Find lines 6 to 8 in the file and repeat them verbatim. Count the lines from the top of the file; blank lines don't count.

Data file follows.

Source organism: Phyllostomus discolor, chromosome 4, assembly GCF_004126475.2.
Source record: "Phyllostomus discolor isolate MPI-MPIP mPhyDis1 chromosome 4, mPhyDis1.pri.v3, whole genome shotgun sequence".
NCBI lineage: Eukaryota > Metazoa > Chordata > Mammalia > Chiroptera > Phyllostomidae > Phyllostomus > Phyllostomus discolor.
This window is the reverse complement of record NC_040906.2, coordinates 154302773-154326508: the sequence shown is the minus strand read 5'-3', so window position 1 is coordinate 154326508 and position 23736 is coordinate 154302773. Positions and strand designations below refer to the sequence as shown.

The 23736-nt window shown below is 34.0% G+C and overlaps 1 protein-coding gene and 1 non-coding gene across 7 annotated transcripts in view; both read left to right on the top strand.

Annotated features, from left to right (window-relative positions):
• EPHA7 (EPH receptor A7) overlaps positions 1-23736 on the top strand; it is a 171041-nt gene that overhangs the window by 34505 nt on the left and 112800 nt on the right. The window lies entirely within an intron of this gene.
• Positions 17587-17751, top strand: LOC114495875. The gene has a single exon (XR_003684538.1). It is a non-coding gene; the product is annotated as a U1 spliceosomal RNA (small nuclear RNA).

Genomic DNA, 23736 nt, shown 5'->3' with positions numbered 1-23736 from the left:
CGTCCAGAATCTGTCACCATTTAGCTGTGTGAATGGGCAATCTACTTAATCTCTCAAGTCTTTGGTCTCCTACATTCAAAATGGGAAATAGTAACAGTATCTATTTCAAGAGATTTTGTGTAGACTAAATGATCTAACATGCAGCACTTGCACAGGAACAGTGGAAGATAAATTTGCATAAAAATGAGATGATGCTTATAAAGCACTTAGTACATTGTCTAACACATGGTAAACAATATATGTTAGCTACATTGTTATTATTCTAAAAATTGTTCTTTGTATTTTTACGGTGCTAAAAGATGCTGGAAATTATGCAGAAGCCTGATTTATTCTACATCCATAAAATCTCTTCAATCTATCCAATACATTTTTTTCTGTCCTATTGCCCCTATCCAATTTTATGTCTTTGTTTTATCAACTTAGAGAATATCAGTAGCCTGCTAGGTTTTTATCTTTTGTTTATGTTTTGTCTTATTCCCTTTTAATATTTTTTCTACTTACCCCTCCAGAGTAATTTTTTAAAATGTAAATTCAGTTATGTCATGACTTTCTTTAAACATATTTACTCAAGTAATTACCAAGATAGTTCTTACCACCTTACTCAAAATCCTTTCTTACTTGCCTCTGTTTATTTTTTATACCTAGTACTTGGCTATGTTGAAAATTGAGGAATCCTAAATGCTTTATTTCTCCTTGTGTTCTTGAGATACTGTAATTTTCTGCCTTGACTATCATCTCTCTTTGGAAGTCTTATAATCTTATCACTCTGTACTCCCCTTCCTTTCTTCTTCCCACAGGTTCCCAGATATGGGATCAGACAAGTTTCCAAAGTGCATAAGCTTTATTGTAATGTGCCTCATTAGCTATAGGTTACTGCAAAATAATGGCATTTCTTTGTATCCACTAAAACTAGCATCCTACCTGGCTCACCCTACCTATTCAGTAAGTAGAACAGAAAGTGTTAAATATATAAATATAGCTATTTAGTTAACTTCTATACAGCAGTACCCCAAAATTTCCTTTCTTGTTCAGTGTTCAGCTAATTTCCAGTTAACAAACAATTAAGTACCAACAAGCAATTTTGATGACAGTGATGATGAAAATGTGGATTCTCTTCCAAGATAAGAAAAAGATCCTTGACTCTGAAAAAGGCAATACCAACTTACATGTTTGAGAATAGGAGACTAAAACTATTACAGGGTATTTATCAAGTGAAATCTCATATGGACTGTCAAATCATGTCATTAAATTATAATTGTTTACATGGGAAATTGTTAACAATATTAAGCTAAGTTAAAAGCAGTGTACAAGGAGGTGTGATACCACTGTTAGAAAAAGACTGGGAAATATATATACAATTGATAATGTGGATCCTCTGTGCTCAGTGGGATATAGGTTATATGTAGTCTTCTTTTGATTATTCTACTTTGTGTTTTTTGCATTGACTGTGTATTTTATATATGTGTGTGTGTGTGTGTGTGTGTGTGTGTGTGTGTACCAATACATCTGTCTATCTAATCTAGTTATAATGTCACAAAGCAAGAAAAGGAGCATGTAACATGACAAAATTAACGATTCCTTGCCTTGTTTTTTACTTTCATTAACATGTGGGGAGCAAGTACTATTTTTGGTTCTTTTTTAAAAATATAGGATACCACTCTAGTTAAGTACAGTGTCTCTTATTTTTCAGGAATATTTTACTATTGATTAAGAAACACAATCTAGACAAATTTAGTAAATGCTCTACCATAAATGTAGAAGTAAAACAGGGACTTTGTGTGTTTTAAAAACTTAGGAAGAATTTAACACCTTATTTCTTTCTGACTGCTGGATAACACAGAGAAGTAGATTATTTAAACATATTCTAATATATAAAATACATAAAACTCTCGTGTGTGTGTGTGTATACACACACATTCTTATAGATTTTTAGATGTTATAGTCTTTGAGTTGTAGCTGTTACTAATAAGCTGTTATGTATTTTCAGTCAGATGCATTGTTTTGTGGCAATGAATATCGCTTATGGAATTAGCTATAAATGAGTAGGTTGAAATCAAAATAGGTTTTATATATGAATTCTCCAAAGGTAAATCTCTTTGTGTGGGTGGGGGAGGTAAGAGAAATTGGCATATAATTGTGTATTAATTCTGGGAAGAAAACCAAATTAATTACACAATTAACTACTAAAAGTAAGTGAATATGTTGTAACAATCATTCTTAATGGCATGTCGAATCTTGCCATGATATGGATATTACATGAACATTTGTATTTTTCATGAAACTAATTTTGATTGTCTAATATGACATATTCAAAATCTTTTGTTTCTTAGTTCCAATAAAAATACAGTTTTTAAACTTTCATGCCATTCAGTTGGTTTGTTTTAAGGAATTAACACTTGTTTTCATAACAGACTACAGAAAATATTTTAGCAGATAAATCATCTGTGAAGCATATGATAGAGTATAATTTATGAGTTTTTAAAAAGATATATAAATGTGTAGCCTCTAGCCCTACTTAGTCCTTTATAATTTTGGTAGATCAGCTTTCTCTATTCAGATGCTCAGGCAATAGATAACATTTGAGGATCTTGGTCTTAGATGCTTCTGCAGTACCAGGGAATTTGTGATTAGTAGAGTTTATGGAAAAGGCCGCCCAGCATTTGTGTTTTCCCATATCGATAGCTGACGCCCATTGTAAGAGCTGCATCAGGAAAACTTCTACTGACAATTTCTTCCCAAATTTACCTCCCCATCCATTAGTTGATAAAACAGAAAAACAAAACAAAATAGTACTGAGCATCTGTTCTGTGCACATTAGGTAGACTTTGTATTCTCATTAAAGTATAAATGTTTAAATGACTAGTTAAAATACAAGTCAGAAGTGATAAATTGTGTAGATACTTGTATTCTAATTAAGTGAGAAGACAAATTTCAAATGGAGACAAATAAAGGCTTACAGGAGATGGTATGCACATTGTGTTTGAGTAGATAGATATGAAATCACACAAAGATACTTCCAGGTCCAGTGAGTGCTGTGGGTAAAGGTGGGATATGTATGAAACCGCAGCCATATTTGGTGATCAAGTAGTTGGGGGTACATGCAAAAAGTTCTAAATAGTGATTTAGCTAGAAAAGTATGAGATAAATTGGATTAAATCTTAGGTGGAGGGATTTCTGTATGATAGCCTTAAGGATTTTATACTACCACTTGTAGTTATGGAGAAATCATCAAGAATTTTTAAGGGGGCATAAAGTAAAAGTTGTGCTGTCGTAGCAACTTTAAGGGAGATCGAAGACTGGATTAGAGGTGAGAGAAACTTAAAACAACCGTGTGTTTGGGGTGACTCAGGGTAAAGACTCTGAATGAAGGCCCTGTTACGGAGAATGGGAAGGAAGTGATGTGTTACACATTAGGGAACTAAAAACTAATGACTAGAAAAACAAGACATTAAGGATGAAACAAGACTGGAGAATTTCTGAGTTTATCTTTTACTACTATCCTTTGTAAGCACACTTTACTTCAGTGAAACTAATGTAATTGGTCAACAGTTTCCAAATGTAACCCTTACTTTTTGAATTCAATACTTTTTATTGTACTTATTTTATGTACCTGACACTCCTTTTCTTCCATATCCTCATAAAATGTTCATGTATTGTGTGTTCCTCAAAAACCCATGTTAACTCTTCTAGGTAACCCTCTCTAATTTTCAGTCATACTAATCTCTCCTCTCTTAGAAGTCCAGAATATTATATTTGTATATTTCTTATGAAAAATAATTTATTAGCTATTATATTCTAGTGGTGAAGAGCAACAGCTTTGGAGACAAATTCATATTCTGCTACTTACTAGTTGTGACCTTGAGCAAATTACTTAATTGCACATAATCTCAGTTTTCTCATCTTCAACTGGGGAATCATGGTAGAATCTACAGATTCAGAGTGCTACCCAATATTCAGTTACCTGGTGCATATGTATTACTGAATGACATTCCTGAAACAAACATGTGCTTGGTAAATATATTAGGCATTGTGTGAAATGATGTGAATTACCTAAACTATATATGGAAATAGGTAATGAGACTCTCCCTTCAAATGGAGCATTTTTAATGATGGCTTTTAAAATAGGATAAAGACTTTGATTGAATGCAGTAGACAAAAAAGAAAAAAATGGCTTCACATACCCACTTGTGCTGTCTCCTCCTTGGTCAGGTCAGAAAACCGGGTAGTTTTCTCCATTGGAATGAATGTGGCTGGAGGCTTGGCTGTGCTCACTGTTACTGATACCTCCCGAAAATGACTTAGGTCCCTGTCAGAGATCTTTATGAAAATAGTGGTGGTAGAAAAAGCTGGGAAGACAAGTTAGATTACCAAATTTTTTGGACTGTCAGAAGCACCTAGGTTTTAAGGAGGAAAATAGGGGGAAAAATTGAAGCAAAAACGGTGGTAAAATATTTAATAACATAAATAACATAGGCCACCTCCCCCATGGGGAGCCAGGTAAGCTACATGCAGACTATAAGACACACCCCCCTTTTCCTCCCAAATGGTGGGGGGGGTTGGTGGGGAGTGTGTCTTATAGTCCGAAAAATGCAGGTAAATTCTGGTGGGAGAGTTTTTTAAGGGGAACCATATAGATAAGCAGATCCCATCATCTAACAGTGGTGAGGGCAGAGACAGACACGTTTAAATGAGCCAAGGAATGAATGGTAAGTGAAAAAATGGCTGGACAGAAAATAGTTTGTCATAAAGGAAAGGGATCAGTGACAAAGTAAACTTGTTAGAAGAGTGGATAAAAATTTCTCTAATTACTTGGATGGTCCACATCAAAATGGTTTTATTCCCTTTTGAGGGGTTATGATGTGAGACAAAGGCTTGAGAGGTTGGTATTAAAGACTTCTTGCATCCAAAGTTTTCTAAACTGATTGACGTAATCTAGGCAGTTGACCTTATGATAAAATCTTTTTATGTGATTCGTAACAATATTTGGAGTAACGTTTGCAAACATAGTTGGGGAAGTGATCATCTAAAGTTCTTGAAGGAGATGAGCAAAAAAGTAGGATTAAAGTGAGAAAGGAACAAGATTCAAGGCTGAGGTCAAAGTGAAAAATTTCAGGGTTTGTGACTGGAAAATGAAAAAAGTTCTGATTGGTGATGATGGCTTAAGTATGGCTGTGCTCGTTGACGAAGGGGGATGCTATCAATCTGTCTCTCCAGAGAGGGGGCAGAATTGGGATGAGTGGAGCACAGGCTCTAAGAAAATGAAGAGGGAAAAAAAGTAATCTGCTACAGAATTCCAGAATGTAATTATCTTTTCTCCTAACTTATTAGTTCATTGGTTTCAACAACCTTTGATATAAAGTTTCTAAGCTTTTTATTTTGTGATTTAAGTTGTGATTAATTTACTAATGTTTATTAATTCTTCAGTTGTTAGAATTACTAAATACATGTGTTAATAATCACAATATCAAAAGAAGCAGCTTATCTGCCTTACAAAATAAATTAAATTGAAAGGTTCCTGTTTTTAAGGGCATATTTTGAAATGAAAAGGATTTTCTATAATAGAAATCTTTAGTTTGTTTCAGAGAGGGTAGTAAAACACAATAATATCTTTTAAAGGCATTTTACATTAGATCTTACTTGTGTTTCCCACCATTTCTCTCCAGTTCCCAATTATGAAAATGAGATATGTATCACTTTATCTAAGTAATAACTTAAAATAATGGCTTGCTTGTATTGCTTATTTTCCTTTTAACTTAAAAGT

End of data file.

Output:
Annotated features, from left to right (window-relative positions):
• EPHA7 (EPH receptor A7) overlaps positions 1-23736 on the top strand; it is a 171041-nt gene that overhangs the window by 34505 nt on the left and 112800 nt on the right. The window lies entirely within an intron of this gene.
• Positions 17587-17751, top strand: LOC114495875. The gene has a single exon (XR_003684538.1). It is a non-coding gene; the product is annotated as a U1 spliceosomal RNA (small nuclear RNA).